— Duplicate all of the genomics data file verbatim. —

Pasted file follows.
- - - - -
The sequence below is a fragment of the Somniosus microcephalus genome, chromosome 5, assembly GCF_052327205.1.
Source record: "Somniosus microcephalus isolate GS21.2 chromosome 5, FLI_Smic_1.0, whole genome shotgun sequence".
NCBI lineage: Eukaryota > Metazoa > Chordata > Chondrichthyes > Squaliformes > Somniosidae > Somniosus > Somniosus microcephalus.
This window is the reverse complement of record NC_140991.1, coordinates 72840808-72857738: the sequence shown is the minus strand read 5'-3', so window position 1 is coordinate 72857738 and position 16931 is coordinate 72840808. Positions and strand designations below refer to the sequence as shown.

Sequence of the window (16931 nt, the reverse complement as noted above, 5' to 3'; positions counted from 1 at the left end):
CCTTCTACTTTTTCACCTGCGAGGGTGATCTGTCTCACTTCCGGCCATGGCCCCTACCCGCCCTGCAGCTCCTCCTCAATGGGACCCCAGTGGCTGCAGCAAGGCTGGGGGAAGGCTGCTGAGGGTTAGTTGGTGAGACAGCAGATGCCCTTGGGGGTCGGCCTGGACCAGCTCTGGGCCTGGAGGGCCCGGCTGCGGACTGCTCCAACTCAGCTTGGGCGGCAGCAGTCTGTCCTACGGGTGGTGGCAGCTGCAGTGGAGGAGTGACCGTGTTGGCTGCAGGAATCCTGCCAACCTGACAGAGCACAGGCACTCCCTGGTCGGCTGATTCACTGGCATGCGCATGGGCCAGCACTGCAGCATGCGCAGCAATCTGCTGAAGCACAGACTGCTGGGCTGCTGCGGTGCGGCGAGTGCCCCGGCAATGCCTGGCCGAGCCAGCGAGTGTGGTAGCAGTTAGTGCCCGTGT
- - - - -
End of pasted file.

The sequence below is a fragment of the Somniosus microcephalus genome, chromosome 5, assembly GCF_052327205.1.
Source record: "Somniosus microcephalus isolate GS21.2 chromosome 5, FLI_Smic_1.0, whole genome shotgun sequence".
NCBI lineage: Eukaryota > Metazoa > Chordata > Chondrichthyes > Squaliformes > Somniosidae > Somniosus > Somniosus microcephalus.
This window is the reverse complement of record NC_140991.1, coordinates 72840808-72857738: the sequence shown is the minus strand read 5'-3', so window position 1 is coordinate 72857738 and position 16931 is coordinate 72840808. Positions and strand designations below refer to the sequence as shown.

Sequence of the window (16931 nt, the reverse complement as noted above, 5' to 3'; positions counted from 1 at the left end):
CCTTCTACTTTTTCACCTGCGAGGGTGATCTGTCTCACTTCCGGCCATGGCCCCTACCCGCCCTGCAGCTCCTCCTCAATGGGACCCCAGTGGCTGCAGCAAGGCTGGGGGAAGGCTGCTGAGGGTTAGTTGGTGAGACAGCAGATGCCCTTGGGGGTCGGCCTGGACCAGCTCTGGGCCTGGAGGGCCCGGCTGCGGACTGCTCCAACTCAGCTTGGGCGGCAGCAGTCTGTCCTACGGGTGGTGGCAGCTGCAGTGGAGGAGTGACCGTGTTGGCTGCAGGAATCCTGCCAACCTGACAGAGCACAGGCACTCCCTGGTCGGCTGATTCACTGGCATGCGCATGGGCCAGCACTGCAGCATGCGCAGCAATCTGCTGAAGCACAGACTGCTGGGCTGCTGCGGTGCGGCGAGTGCCCCGGCAATGCCTGGCCGAGCCAGCGAGTGTGGTAGCAGTTAGTGCCCGTGT